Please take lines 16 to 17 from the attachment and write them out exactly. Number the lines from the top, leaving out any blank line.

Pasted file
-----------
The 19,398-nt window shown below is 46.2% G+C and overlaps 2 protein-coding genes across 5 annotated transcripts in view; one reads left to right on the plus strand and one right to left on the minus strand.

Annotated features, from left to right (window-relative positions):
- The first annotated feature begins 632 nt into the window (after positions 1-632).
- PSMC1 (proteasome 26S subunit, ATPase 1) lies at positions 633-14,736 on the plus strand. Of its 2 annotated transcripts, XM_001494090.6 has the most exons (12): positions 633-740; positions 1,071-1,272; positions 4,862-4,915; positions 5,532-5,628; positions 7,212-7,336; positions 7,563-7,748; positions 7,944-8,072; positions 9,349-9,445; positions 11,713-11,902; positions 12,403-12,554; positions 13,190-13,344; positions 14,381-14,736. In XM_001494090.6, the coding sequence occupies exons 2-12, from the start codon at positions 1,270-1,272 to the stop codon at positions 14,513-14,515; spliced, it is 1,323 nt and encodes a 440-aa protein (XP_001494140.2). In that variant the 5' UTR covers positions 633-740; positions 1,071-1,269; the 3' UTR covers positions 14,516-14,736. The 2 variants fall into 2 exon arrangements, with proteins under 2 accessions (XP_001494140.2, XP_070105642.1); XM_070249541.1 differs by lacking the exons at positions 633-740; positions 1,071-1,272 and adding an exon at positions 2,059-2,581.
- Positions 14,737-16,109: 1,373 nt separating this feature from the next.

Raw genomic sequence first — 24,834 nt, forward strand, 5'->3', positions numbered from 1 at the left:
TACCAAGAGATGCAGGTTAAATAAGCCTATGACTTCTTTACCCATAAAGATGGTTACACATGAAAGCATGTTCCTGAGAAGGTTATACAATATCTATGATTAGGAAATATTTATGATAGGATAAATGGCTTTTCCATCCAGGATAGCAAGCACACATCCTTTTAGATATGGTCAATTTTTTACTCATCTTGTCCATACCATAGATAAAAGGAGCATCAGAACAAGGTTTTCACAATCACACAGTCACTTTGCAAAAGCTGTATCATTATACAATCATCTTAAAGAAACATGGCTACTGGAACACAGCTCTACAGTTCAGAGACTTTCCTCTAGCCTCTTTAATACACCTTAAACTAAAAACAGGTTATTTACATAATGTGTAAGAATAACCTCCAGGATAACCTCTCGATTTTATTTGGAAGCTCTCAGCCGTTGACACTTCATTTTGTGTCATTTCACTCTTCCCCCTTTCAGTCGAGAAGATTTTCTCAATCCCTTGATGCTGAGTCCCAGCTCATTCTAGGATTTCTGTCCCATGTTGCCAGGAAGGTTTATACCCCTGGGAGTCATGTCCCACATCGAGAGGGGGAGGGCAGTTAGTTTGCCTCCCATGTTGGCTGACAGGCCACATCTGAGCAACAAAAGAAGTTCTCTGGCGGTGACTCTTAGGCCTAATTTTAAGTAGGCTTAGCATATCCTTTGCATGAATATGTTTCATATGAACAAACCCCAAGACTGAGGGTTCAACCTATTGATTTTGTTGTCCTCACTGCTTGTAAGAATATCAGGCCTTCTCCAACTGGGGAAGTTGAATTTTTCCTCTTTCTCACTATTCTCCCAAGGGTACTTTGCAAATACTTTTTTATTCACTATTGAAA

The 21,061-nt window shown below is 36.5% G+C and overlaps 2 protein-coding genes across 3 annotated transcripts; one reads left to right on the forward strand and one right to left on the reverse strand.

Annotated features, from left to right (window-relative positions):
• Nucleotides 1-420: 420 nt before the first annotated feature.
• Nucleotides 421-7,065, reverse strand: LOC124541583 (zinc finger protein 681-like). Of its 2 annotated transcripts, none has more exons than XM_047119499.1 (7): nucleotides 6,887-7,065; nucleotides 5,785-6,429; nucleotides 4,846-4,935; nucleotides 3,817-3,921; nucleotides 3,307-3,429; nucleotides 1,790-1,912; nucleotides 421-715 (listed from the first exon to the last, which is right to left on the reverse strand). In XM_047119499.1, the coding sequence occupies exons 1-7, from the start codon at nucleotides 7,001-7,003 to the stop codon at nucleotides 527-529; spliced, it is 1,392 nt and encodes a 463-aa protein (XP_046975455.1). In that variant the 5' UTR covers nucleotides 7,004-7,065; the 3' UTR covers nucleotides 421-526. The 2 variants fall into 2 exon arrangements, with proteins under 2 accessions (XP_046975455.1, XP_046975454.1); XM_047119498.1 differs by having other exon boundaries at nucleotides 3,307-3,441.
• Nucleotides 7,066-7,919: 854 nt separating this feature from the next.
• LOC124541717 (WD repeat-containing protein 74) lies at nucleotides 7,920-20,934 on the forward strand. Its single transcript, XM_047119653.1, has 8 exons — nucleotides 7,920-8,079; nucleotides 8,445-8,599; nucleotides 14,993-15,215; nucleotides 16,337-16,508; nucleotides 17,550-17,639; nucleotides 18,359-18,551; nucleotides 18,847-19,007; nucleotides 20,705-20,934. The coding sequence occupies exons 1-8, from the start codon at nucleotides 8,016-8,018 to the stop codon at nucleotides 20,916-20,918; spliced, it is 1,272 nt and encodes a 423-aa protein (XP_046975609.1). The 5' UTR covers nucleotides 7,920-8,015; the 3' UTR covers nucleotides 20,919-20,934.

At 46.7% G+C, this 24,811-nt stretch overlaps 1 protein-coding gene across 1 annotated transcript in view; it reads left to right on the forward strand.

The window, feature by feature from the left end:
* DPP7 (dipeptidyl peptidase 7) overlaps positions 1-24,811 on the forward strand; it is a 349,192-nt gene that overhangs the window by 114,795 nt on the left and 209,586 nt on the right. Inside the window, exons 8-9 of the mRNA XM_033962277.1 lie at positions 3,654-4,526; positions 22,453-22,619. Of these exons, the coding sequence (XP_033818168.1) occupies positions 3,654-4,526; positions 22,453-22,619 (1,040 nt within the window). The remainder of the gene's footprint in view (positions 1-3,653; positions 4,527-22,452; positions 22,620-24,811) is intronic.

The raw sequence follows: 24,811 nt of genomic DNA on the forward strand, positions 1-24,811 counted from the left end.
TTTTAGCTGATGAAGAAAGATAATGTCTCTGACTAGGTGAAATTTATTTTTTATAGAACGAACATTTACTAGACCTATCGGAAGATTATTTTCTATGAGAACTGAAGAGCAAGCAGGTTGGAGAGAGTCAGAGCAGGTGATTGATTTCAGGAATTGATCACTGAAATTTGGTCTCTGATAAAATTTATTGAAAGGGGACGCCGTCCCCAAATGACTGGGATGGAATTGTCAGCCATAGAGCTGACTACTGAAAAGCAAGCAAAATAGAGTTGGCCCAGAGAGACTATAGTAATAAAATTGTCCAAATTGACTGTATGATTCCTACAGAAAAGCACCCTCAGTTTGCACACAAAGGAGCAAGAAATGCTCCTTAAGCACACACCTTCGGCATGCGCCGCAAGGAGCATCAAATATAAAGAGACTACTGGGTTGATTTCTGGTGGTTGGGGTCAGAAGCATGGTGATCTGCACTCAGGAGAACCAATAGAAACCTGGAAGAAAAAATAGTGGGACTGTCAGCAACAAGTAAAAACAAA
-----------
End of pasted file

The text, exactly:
* DPP7 (dipeptidyl peptidase 7) overlaps positions 1-24,811 on the forward strand; it is a 349,192-nt gene that overhangs the window by 114,795 nt on the left and 209,586 nt on the right. Inside the window, exons 8-9 of the mRNA XM_033962277.1 lie at positions 3,654-4,526; positions 22,453-22,619. Of these exons, the coding sequence (XP_033818168.1) occupies positions 3,654-4,526; positions 22,453-22,619 (1,040 nt within the window). The remainder of the gene's footprint in view (positions 1-3,653; positions 4,527-22,452; positions 22,620-24,811) is intronic.

The raw sequence follows: 24,811 nt of genomic DNA on the forward strand, positions 1-24,811 counted from the left end.